I highly recommend this wonderful series from griefshare.org, "Surviving the Holidays."
A few practical things I gleaned from it:
|image by Bekahboo42, morguefile.com|
It's not necessary to accept every invitation, nor do the level of decorating and baking you've done other years. You're more vulnerable to being ambushed by emotions by the season, so don't add more stress.
Take care of your body
Exercise and exposure to sunlight should be part of your daily routine. If you feel like self-medicating with alcohol or unhealthy food, take a walk.
Dispense with the usual traditions or build new ones
If the thought of going through the usual holiday rituals fills you with dread, give yourself permission to do something completely different. Leave the usual ornaments in a box and make new ones. Take an impromptu trip to a lovely destination, or offer to house-sit for friends who are traveling. Change the time of day or room in which you open gifts. Make a completely different menu.
You might alternately find it comforting to build new traditions into your existing ones that honor your lost loved one. Here are some ideas for doing that.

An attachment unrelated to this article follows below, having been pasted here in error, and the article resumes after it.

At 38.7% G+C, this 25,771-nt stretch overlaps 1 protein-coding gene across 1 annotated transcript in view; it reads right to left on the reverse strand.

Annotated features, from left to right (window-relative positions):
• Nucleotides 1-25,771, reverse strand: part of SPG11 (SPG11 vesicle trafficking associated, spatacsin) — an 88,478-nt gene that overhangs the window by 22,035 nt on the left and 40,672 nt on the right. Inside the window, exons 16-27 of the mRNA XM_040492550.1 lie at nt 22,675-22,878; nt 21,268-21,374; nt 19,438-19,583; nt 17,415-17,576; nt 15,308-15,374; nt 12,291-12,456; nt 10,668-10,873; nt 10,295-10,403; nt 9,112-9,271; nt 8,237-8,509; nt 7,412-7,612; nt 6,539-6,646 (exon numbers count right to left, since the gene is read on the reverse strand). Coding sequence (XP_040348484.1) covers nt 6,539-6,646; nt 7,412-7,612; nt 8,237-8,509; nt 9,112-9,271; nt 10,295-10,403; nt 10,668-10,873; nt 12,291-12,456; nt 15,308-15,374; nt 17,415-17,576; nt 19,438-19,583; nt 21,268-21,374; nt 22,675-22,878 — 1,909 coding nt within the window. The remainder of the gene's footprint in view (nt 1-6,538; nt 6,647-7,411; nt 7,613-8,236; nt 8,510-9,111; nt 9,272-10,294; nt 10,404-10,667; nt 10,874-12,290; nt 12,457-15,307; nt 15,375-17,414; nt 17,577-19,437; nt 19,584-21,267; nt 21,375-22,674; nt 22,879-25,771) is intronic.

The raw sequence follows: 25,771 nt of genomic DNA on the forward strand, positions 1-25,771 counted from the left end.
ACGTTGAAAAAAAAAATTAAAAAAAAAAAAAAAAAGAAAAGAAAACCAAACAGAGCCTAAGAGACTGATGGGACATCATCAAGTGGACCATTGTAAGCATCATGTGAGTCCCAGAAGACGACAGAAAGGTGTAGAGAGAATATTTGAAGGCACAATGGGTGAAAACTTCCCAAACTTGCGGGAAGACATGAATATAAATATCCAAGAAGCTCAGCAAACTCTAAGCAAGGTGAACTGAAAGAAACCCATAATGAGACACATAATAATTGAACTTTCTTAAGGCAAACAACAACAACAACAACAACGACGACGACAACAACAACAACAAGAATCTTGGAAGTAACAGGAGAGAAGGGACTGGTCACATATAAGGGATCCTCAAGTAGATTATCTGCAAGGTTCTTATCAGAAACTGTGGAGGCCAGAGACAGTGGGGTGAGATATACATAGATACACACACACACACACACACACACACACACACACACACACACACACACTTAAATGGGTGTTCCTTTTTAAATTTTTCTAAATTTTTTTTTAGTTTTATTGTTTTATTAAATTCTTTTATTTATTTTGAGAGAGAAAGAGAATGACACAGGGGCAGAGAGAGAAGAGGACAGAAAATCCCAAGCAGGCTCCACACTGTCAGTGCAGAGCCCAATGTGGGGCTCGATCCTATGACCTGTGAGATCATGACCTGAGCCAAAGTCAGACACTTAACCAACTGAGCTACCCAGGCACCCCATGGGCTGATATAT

Give yourself a gift from your lost loved one, something that honors the special relationship you had or simply comforts you: a new album if you shared a love of music, an item of clothing in your loved one's favorite color, a book you've been eager to read, tools for a hobby you've always wanted to try.
Force yourself to attend social gatherings, if only for a short time. Try to plan a few fun activities with a good friend, like seeing a movie or concert or going out for coffee.
Get involved with charity work--perhaps visiting a nursing home, delivering meals to needy families, serving at a homeless shelter. Supporting others who are also hurting can ease some of your pain.
Have you endured a post-loss Christmas? What helped you most? How might you reach out to a grieving friend during the holidays?